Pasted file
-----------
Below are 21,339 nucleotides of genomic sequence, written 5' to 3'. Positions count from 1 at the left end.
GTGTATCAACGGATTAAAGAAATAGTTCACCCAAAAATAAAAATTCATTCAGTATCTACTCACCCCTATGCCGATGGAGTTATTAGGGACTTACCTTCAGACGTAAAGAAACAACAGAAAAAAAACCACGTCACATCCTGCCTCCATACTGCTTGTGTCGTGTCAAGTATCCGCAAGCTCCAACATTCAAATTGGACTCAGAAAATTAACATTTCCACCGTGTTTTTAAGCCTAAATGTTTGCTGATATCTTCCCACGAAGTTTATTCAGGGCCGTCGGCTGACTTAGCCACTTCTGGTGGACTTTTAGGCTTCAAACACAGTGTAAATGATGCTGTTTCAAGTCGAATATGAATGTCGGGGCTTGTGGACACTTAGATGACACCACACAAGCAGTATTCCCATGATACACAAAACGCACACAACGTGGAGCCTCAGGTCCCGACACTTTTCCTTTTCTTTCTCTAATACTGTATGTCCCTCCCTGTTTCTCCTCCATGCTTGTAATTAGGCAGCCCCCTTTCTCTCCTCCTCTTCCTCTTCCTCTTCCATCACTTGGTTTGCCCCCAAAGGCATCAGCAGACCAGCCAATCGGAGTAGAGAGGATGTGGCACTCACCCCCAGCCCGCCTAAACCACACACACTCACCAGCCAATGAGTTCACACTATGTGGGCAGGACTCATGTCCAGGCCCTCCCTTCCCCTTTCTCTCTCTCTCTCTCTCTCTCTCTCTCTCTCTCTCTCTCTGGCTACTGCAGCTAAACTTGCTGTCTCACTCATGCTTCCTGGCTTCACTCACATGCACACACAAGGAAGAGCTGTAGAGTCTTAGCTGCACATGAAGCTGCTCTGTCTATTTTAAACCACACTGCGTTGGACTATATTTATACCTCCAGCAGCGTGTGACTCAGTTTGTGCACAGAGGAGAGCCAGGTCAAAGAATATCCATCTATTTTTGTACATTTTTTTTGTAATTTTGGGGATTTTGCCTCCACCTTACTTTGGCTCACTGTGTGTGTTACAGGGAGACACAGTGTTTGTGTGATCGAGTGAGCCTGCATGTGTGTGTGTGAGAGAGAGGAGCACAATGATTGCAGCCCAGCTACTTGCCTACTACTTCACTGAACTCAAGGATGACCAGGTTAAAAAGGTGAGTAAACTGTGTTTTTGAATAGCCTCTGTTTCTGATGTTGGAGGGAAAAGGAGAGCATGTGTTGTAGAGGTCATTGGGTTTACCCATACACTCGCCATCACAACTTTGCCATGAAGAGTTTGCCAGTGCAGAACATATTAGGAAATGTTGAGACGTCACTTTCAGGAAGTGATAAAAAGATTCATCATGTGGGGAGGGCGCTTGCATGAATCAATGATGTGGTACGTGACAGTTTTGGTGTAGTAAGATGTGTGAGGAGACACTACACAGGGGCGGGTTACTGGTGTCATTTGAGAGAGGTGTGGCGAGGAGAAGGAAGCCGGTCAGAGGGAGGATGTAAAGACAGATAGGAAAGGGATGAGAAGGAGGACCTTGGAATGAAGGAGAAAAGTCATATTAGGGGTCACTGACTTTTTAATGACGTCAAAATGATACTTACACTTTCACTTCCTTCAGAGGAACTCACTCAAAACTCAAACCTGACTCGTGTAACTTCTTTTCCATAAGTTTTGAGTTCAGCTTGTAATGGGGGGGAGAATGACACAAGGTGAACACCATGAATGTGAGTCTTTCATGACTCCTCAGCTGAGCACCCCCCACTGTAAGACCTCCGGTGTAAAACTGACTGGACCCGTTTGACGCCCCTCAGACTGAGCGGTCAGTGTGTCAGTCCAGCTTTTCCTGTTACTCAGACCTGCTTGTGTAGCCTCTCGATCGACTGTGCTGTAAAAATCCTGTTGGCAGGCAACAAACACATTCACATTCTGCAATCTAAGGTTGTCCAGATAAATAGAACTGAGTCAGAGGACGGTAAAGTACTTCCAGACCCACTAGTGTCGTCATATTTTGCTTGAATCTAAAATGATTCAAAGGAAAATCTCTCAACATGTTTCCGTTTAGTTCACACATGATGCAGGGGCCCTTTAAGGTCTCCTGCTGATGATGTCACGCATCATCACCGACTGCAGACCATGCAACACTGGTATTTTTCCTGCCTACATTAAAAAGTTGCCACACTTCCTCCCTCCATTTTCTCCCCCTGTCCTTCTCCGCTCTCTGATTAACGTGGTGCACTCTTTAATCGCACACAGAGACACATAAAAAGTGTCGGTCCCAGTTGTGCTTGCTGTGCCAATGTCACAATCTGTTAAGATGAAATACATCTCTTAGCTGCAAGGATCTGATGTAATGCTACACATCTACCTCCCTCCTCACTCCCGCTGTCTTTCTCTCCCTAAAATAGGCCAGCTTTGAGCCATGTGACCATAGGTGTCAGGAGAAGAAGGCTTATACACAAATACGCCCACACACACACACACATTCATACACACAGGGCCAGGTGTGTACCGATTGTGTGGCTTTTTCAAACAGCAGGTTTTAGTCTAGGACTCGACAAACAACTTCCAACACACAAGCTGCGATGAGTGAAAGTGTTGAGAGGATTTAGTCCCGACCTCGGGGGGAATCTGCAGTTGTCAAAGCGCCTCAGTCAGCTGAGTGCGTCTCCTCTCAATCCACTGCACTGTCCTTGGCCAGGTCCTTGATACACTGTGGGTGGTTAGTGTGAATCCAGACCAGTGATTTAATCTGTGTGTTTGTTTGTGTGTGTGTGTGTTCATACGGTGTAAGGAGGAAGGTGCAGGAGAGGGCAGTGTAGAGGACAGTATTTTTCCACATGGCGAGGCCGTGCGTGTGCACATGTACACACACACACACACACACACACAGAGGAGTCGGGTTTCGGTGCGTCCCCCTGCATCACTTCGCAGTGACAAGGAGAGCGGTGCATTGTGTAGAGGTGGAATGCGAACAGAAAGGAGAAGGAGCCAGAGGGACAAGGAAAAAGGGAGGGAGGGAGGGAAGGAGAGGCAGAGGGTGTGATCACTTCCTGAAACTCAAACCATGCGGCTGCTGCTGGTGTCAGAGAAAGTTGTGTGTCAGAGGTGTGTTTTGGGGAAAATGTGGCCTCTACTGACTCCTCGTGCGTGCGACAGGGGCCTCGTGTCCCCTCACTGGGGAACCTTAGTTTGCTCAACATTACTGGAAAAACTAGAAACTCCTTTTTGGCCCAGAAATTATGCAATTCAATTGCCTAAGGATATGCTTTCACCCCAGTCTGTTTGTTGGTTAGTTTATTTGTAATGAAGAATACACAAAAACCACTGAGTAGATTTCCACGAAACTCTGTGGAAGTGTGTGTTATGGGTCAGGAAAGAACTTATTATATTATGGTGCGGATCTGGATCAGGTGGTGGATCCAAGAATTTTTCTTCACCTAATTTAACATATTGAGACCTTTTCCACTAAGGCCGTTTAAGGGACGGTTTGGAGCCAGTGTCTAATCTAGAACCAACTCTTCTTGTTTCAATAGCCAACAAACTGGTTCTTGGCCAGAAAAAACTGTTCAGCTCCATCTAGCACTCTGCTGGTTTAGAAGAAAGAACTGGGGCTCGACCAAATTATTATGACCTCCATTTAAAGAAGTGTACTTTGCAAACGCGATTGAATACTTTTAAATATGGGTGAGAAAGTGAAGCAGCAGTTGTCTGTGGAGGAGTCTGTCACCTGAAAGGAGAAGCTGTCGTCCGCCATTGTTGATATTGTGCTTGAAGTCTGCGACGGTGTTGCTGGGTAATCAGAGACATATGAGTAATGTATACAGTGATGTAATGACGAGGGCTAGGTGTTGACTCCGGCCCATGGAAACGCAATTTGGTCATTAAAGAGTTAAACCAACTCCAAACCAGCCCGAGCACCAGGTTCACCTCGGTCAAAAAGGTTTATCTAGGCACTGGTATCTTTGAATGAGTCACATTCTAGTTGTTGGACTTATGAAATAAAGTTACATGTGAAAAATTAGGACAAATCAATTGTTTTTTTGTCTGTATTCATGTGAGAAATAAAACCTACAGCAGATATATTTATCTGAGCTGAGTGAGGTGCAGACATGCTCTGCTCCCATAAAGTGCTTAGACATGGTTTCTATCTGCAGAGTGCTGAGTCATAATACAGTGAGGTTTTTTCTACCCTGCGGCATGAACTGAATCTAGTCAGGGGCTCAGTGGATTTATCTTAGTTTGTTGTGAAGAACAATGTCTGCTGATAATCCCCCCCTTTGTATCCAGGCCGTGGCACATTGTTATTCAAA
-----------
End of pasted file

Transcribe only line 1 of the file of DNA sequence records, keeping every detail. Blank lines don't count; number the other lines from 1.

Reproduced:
Below are 21,339 nucleotides of genomic sequence, written 5' to 3'. Positions count from 1 at the left end.